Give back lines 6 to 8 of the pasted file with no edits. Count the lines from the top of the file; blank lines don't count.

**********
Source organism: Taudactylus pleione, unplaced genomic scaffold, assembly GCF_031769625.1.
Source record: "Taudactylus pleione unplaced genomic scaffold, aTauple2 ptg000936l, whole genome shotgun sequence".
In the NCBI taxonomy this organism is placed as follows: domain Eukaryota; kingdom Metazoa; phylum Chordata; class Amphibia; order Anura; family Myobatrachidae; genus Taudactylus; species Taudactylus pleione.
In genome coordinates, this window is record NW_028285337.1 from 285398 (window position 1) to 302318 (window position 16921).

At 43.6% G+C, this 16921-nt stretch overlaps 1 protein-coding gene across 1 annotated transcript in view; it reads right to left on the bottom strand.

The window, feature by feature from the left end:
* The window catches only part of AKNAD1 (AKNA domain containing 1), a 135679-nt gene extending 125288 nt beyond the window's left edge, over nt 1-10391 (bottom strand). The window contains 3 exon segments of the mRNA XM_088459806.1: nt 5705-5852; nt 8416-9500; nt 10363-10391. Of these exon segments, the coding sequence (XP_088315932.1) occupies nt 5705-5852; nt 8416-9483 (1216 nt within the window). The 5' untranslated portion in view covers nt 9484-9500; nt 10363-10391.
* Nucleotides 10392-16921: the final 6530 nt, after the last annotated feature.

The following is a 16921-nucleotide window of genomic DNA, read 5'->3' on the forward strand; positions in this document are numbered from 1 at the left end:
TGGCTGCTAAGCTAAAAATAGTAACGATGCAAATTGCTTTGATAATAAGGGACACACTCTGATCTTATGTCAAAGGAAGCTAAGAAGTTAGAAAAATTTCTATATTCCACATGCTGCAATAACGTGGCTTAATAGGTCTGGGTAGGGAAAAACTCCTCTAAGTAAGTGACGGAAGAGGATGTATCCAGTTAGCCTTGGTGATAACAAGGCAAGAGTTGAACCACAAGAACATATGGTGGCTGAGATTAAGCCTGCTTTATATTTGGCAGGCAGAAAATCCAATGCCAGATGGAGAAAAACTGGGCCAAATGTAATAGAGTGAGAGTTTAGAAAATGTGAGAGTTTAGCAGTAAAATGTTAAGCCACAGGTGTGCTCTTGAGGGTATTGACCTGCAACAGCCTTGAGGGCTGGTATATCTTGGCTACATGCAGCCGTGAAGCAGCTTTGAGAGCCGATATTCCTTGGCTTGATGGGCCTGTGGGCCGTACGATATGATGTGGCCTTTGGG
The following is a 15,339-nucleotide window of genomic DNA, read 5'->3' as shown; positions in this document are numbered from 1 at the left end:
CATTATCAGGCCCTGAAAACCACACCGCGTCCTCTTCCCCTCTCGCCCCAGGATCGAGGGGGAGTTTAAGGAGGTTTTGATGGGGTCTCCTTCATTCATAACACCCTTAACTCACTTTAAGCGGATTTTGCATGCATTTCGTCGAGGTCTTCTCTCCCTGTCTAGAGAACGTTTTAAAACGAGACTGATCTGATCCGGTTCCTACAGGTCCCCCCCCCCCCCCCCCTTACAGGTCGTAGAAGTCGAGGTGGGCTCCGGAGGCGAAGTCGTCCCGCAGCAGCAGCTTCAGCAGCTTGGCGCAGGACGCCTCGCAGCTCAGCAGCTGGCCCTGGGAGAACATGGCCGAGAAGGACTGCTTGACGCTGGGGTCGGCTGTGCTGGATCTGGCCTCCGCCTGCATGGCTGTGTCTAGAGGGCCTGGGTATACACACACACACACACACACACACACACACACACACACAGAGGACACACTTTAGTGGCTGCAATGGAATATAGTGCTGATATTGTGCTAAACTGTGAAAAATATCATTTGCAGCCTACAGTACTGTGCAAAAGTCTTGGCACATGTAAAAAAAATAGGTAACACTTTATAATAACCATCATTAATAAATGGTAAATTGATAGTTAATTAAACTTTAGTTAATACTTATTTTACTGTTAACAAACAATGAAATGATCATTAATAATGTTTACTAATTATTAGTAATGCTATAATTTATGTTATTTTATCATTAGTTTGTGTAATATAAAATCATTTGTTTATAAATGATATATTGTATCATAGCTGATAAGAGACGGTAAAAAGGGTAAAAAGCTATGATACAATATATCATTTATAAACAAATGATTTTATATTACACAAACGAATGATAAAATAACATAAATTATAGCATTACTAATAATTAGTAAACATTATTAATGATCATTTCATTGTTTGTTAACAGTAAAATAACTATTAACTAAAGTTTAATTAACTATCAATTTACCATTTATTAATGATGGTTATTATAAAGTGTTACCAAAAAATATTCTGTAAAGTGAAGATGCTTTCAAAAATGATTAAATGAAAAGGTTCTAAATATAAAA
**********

The window, feature by feature from the left end:
* The window catches only part of AKNAD1 (AKNA domain containing 1), a 135679-nt gene extending 125288 nt beyond the window's left edge, over nt 1-10391 (bottom strand). The window contains 3 exon segments of the mRNA XM_088459806.1: nt 5705-5852; nt 8416-9500; nt 10363-10391. Of these exon segments, the coding sequence (XP_088315932.1) occupies nt 5705-5852; nt 8416-9483 (1216 nt within the window). The 5' untranslated portion in view covers nt 9484-9500; nt 10363-10391.
* Nucleotides 10392-16921: the final 6530 nt, after the last annotated feature.